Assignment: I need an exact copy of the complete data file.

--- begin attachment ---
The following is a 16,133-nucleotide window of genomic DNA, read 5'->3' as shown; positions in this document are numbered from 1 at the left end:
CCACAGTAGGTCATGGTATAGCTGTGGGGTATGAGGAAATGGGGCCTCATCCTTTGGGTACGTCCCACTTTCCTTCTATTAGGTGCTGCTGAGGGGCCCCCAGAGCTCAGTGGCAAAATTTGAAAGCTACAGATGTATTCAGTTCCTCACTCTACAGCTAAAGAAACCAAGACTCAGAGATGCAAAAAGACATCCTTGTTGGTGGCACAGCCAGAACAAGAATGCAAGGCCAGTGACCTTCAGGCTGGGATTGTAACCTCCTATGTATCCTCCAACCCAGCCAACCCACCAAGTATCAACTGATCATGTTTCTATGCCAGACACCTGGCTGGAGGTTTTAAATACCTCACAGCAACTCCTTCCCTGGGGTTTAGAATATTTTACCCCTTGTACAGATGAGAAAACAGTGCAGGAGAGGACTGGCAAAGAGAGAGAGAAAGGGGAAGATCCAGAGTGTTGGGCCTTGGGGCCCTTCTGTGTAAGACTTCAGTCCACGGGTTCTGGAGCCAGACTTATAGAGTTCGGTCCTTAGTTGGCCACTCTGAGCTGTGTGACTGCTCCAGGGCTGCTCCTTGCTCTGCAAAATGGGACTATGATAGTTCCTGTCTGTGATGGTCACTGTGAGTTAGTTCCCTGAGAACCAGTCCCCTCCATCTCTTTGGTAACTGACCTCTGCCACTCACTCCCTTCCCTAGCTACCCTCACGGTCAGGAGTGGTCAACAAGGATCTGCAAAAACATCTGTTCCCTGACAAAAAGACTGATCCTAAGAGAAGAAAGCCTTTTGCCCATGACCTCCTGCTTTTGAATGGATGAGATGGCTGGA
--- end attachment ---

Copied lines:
The following is a 16,133-nucleotide window of genomic DNA, read 5'->3' as shown; positions in this document are numbered from 1 at the left end:
CCACAGTAGGTCATGGTATAGCTGTGGGGTATGAGGAAATGGGGCCTCATCCTTTGGGTACGTCCCACTTTCCTTCTATTAGGTGCTGCTGAGGGGCCCCCAGAGCTCAGTGGCAAAATTTGAAAGCTACAGATGTATTCAGTTCCTCACTCTACAGCTAAAGAAACCAAGACTCAGAGATGCAAAAAGACATCCTTGTTGGTGGCACAGCCAGAACAAGAATGCAAGGCCAGTGACCTTCAGGCTGGGATTGTAACCTCCTATGTATCCTCCAACCCAGCCAACCCACCAAGTATCAACTGATCATGTTTCTATGCCAGACACCTGGCTGGAGGTTTTAAATACCTCACAGCAACTCCTTCCCTGGGGTTTAGAATATTTTACCCCTTGTACAGATGAGAAAACAGTGCAGGAGAGGACTGGCAAAGAGAGAGAGAAAGGGGAAGATCCAGAGTGTTGGGCCTTGGGGCCCTTCTGTGTAAGACTTCAGTCCACGGGTTCTGGAGCCAGACTTATAGAGTTCGGTCCTTAGTTGGCCACTCTGAGCTGTGTGACTGCTCCAGGGCTGCTCCTTGCTCTGCAAAATGGGACTATGATAGTTCCTGTCTGTGATGGTCACTGTGAGTTAGTTCCCTGAGAACCAGTCCCCTCCATCTCTTTGGTAACTGACCTCTGCCACTCACTCCCTTCCCTAGCTACCCTCACGGTCAGGAGTGGTCAACAAGGATCTGCAAAAACATCTGTTCCCTGACAAAAAGACTGATCCTAAGAGAAGAAAGCCTTTTGCCCATGACCTCCTGCTTTTGAATGGATGAGATGGCTGGA